Jill's note: I started answering this question with the usual answer, but as I looked at the site in question, I realized there was more going on than meets the eye. Please read through the entire question and my response to see what I mean! - J
We recently released our new website in Feb. and prior to release we held the number 1 position on Google for [our main keyword phrase] and the number 3 slot and number 2 spots for [additional keyword phrases].
Within days of our release our rankings fell through the roof as did the number of quality Google leads that were coming through our doors. We seem to still be holding up well on the other sites but still not like we did before. We have an SEO firm working with us and we have been with them for 4 years. At this time I am starting to wonder why we continue to fall and what we/they are not doing right. Is it normal to fall like this after the launch of a new site? They told us it would be a week or 2 and now we are on month 2.
Thanks for your time.
This is common with redesigns when you switch content management systems or otherwise change your URLs. You will often have to wait for some period for the search engines to remove your old URLs and index the new ones. Plus, they sometimes give less weight to new URLs that have no history (or previous link popularity).
However, then I took a quick glance at the site and noticed some disturbing things. I thought it would be a good idea to discuss them here so that others could learn what *not* to do on their own sites, especially as it seems to have had such a dramatically negative impact on the business.
The home page looked nice and professional at first glance; however, near the bottom of the page was a scrolling window with a ton of keyword-rich copy contained in it. Scrolling through that window revealed a ton of keyword-rich text links. Neither of these things are necessarily search engine spam in and of themselves, but because of the way they were integrated into the website, they certainly set off alarm bells in my head. Companies don't bury great marketing copy that will help sell their products or services. They do that only when they don't understand how to write for their users and search engines alike.
Even though this copy was technically visible (one could scroll the inner window and read it all) the search engines may very well consider it hidden text.
A quick peek at some of the pages in the "hidden" links revealed more problems for this site. The links were pointing to a slew of old-fashioned doorway pages, the likes of which I hadn't seen since the 1990s! Sure, they were a bit more sophisticated than the old 90s versions, as they were integrated into the site template. They could even be mistaken for real site pages when viewed individually; however, it was pretty much just "madlib spam." In other words, all 20 or so pages said the same thing, only they switched out keyword phrases for other keyword phrases. They were poorly written and oftentimes simply gibberish.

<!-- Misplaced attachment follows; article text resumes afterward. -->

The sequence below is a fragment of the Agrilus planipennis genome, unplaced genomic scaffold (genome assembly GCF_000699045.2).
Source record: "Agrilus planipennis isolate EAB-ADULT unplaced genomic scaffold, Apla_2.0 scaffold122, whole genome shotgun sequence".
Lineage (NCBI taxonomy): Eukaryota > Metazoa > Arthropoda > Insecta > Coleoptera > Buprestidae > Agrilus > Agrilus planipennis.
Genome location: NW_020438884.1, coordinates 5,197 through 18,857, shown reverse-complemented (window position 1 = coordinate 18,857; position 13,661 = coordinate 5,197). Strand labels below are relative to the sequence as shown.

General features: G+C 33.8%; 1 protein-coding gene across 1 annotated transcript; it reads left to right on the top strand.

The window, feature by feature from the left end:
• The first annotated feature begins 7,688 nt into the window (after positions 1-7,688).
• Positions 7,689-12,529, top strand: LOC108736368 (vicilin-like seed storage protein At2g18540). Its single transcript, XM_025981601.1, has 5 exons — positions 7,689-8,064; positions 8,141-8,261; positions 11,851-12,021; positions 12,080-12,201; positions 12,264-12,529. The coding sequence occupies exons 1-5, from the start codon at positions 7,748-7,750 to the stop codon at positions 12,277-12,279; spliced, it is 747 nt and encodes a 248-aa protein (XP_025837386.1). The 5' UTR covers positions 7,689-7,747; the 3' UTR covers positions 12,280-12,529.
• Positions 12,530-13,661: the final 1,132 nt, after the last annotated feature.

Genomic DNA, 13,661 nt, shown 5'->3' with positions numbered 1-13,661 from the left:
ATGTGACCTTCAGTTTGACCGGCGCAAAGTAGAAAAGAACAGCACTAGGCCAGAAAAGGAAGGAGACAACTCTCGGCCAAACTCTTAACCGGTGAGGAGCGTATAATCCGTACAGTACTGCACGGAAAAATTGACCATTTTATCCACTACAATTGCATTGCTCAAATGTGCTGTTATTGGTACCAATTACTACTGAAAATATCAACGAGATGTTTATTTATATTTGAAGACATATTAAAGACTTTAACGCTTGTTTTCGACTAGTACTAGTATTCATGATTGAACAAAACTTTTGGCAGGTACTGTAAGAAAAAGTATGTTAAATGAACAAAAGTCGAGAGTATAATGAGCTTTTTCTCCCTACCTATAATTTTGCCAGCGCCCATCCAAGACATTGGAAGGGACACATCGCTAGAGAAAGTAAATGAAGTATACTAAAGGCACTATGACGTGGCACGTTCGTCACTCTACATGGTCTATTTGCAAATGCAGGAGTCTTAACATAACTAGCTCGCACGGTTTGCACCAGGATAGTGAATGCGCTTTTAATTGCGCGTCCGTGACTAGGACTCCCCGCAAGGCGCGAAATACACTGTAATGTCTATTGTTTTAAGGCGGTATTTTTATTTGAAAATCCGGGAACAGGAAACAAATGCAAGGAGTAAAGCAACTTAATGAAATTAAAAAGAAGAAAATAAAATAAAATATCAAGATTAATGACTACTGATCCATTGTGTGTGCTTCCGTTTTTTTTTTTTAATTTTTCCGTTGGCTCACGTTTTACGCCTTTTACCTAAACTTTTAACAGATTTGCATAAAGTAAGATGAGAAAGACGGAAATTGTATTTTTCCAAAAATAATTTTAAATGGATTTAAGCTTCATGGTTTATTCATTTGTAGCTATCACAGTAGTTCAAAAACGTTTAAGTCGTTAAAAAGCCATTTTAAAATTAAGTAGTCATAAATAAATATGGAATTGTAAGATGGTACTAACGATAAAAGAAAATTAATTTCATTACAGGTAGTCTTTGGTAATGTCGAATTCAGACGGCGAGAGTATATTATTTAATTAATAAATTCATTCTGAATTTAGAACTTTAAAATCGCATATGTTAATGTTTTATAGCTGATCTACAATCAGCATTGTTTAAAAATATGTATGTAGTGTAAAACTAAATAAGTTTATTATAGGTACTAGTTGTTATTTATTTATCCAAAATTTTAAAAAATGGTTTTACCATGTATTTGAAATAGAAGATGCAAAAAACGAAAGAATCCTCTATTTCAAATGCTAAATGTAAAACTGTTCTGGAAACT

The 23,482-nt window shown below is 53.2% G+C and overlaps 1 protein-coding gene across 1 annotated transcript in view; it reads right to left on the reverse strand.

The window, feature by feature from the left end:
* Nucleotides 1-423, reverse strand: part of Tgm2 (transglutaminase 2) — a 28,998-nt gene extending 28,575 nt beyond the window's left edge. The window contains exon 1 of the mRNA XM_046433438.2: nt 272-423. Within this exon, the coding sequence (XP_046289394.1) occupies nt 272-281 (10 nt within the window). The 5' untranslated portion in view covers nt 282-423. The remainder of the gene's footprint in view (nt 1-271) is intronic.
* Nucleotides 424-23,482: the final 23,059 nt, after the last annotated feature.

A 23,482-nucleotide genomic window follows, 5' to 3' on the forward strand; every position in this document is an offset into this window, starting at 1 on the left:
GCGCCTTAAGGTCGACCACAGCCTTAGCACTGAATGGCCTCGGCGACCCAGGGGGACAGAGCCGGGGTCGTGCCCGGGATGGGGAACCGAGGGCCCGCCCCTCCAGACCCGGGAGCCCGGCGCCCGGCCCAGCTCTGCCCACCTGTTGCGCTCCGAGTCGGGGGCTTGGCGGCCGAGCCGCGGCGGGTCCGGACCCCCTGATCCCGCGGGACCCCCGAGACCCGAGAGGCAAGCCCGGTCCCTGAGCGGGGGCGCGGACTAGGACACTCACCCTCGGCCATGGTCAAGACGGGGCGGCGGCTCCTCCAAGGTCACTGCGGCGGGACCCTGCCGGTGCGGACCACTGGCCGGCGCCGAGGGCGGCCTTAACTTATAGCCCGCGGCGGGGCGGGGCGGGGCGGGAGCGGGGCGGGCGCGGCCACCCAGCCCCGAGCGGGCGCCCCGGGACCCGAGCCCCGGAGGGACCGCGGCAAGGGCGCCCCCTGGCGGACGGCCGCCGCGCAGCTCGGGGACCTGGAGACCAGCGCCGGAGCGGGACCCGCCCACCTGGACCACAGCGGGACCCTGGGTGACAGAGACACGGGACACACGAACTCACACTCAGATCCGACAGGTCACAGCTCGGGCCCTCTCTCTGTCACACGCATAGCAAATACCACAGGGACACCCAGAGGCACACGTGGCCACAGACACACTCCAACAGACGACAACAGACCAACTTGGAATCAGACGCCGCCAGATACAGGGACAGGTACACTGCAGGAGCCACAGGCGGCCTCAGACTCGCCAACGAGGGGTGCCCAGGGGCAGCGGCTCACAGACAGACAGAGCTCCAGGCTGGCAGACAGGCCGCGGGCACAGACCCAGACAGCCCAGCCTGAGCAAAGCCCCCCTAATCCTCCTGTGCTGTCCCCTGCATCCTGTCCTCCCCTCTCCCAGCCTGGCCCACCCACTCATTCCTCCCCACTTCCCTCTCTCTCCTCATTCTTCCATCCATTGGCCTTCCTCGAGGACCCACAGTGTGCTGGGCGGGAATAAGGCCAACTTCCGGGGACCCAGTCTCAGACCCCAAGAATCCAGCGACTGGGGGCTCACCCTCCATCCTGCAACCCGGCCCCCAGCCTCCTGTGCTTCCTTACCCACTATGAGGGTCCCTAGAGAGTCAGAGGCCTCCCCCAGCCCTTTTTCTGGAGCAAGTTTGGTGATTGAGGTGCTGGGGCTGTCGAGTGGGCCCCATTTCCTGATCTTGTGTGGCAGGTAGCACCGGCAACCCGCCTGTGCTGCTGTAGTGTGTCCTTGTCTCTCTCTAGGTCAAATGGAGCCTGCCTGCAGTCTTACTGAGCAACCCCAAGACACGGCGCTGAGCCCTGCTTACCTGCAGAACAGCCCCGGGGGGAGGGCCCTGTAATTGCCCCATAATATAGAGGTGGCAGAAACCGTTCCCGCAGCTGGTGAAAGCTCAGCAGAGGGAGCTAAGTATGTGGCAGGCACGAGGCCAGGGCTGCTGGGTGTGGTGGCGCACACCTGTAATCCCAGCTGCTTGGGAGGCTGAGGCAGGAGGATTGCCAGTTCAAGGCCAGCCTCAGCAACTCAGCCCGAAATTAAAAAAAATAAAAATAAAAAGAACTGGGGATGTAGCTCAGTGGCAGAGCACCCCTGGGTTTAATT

It's scary to know that there are still SEO companies out there creating this kind of junk. John declined to tell me who his SEO company is, so I don't know if it's a well-known firm or not. I don't know what he paid for the pleasure of spamming the search engines either, but I hope it wasn't much. He also just told me that due to their lack of a search engine presence in Google for the past few months, they've just had to lay someone off. Now, I don't believe in relying on search engine rankings in order to successfully run your business, but when you think of the horrible impact a bad SEO company can have on a business, it's frightening. I'm quite sure that one day in the not-too-distant future there will be lawsuits based on this kind of bad SEO. That won't be good for any of us in the SEO industry.
John's CEO is now aware of the problem and they're cleaning up the mess. I suggested that he file a Google reinclusion request once they have removed the spam.
If anyone reading this provides this sort of SEO spam to clients, you really should be ashamed of yourself. If you work for a company that offers this type of shoddy work and didn't know that it was spam, you may want to voice your concerns to the folks in charge (and/or find a new job). Being responsible for a company's loss of business would not be a good feeling at all.
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CEO and founder of High Rankings®, Jill Whalen has been performing search engine optimization since 1995 and is the host of the free High Rankings Advisor search engine marketing newsletter, author of "The Nitty-gritty of Writing for the Search Engines" and founder/administrator of the popular High Rankings Search Engine Optimization Forum. In 2006, Jill co-founded SEMNE, a local search engine marketing networking organization for people and companies in New England.
High Rankings is an internationally recognized search engine optimization firm located in Framingham, MA specializing in search engine optimization, SEO consultations, in-house training, site audit reports, search marketing seminars and workshops. High Rankings has a 100% success rate for substantially improving client rankings and targeted traffic.
Jill speaks at national and international conferences and has been writing about SEO and search marketing since 2000. She's been quoted in such publications as The Wall Street Journal, U.S. News & World Report and The Washington Post. Her articles have appeared in numerous print magazines and online websites including CIO Magazine, CMS Focus, The Internet Marketing Report, ClickZ, WorkZ, Inc.com, Entrepreneur, Lycos Small Business, WebProNews, SiteProNews and others. Jill has also appeared on many online and offline radio programs such as Entrepreneur Magazine's E-Biz Radio Show, SearchEngineRadio and the eMarketing Talkshow.
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